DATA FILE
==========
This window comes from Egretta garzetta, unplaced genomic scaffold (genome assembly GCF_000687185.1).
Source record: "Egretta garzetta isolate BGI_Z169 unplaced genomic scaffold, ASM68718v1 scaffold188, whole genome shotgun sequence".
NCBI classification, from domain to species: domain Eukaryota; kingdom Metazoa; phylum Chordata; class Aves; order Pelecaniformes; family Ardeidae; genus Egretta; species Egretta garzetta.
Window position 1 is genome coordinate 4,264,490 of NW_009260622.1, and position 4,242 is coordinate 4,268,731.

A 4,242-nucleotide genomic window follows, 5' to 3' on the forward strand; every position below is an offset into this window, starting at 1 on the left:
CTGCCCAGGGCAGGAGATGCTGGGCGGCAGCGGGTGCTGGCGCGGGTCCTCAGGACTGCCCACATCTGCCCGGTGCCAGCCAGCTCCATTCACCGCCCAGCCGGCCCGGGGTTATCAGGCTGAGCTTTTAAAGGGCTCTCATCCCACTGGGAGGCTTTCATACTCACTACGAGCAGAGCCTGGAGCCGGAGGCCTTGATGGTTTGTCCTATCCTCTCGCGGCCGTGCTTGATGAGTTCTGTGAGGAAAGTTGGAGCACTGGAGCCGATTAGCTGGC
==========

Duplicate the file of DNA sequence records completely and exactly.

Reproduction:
This window comes from Egretta garzetta, unplaced genomic scaffold (genome assembly GCF_000687185.1).
Source record: "Egretta garzetta isolate BGI_Z169 unplaced genomic scaffold, ASM68718v1 scaffold188, whole genome shotgun sequence".
NCBI classification, from domain to species: domain Eukaryota; kingdom Metazoa; phylum Chordata; class Aves; order Pelecaniformes; family Ardeidae; genus Egretta; species Egretta garzetta.
Window position 1 is genome coordinate 4,264,490 of NW_009260622.1, and position 4,242 is coordinate 4,268,731.

A 4,242-nucleotide genomic window follows, 5' to 3' on the forward strand; every position below is an offset into this window, starting at 1 on the left:
CTGCCCAGGGCAGGAGATGCTGGGCGGCAGCGGGTGCTGGCGCGGGTCCTCAGGACTGCCCACATCTGCCCGGTGCCAGCCAGCTCCATTCACCGCCCAGCCGGCCCGGGGTTATCAGGCTGAGCTTTTAAAGGGCTCTCATCCCACTGGGAGGCTTTCATACTCACTACGAGCAGAGCCTGGAGCCGGAGGCCTTGATGGTTTGTCCTATCCTCTCGCGGCCGTGCTTGATGAGTTCTGTGAGGAAAGTTGGAGCACTGGAGCCGATTAGCTGGC